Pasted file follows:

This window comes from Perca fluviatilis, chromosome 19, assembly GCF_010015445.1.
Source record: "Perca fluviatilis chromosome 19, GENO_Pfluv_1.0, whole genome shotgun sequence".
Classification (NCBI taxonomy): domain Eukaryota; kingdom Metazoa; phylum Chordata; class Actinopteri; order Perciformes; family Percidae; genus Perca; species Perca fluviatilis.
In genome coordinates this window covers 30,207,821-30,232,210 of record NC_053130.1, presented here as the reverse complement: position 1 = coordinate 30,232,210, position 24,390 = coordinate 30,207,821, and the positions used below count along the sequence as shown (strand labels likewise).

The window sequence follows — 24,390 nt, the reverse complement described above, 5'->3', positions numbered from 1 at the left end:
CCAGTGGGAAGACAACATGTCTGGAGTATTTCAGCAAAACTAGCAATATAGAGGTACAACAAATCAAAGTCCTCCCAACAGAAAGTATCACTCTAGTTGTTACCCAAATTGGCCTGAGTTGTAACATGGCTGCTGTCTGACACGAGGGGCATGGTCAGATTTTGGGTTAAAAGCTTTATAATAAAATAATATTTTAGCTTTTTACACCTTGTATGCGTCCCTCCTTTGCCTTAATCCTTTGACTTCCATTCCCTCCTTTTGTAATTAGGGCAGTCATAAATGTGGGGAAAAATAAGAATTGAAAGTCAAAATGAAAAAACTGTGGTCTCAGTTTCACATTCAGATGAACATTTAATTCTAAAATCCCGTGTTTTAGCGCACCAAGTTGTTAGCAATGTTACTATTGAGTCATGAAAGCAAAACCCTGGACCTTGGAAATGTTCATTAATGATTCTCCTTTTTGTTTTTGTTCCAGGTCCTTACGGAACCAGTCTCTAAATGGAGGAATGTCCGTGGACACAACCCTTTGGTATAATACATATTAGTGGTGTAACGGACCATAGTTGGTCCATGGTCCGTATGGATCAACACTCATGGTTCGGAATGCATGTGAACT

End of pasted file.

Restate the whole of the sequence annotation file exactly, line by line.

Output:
This window comes from Perca fluviatilis, chromosome 19, assembly GCF_010015445.1.
Source record: "Perca fluviatilis chromosome 19, GENO_Pfluv_1.0, whole genome shotgun sequence".
Classification (NCBI taxonomy): domain Eukaryota; kingdom Metazoa; phylum Chordata; class Actinopteri; order Perciformes; family Percidae; genus Perca; species Perca fluviatilis.
In genome coordinates this window covers 30,207,821-30,232,210 of record NC_053130.1, presented here as the reverse complement: position 1 = coordinate 30,232,210, position 24,390 = coordinate 30,207,821, and the positions used below count along the sequence as shown (strand labels likewise).

The window sequence follows — 24,390 nt, the reverse complement described above, 5'->3', positions numbered from 1 at the left end:
CCAGTGGGAAGACAACATGTCTGGAGTATTTCAGCAAAACTAGCAATATAGAGGTACAACAAATCAAAGTCCTCCCAACAGAAAGTATCACTCTAGTTGTTACCCAAATTGGCCTGAGTTGTAACATGGCTGCTGTCTGACACGAGGGGCATGGTCAGATTTTGGGTTAAAAGCTTTATAATAAAATAATATTTTAGCTTTTTACACCTTGTATGCGTCCCTCCTTTGCCTTAATCCTTTGACTTCCATTCCCTCCTTTTGTAATTAGGGCAGTCATAAATGTGGGGAAAAATAAGAATTGAAAGTCAAAATGAAAAAACTGTGGTCTCAGTTTCACATTCAGATGAACATTTAATTCTAAAATCCCGTGTTTTAGCGCACCAAGTTGTTAGCAATGTTACTATTGAGTCATGAAAGCAAAACCCTGGACCTTGGAAATGTTCATTAATGATTCTCCTTTTTGTTTTTGTTCCAGGTCCTTACGGAACCAGTCTCTAAATGGAGGAATGTCCGTGGACACAACCCTTTGGTATAATACATATTAGTGGTGTAACGGACCATAGTTGGTCCATGGTCCGTATGGATCAACACTCATGGTTCGGAATGCATGTGAACT